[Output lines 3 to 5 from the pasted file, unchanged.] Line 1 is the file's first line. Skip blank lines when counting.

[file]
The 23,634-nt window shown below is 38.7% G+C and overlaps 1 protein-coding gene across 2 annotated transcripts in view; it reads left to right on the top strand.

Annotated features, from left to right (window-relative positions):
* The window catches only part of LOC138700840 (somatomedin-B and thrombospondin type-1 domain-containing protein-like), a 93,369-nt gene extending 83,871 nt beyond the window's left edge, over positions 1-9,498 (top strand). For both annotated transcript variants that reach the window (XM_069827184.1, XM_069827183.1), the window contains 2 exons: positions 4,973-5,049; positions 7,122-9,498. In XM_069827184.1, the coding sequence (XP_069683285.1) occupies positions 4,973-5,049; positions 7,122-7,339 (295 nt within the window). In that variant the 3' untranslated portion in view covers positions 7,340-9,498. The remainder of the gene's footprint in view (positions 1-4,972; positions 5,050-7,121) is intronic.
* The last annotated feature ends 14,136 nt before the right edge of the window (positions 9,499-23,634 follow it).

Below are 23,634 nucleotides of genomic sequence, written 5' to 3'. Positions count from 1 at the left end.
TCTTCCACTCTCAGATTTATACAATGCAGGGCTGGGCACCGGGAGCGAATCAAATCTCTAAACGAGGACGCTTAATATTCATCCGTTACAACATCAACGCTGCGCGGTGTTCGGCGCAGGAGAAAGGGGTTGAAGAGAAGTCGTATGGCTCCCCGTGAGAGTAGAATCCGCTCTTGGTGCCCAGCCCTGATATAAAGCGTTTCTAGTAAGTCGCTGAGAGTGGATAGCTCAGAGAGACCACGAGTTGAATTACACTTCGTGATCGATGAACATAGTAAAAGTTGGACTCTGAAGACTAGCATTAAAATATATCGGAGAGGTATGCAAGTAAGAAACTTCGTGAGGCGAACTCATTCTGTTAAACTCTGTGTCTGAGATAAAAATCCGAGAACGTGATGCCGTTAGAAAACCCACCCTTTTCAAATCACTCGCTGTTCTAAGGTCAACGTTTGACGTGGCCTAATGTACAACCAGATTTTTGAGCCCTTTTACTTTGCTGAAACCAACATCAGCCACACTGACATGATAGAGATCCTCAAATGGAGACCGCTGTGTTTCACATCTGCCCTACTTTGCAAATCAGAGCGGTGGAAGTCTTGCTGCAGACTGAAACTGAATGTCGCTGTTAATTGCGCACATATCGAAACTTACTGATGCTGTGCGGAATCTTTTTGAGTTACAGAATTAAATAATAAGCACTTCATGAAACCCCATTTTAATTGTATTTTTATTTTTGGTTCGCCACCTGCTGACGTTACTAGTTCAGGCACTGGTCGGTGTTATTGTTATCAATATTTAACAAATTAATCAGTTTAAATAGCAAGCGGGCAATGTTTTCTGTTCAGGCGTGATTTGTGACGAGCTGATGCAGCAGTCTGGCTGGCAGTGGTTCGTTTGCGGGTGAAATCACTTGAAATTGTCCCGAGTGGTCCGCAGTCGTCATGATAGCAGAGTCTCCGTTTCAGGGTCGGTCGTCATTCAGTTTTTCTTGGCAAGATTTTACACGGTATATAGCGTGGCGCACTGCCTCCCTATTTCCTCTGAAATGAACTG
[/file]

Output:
* The window catches only part of LOC138700840 (somatomedin-B and thrombospondin type-1 domain-containing protein-like), a 93,369-nt gene extending 83,871 nt beyond the window's left edge, over positions 1-9,498 (top strand). For both annotated transcript variants that reach the window (XM_069827184.1, XM_069827183.1), the window contains 2 exons: positions 4,973-5,049; positions 7,122-9,498. In XM_069827184.1, the coding sequence (XP_069683285.1) occupies positions 4,973-5,049; positions 7,122-7,339 (295 nt within the window). In that variant the 3' untranslated portion in view covers positions 7,340-9,498. The remainder of the gene's footprint in view (positions 1-4,972; positions 5,050-7,121) is intronic.
* The last annotated feature ends 14,136 nt before the right edge of the window (positions 9,499-23,634 follow it).

Below are 23,634 nucleotides of genomic sequence, written 5' to 3'. Positions count from 1 at the left end.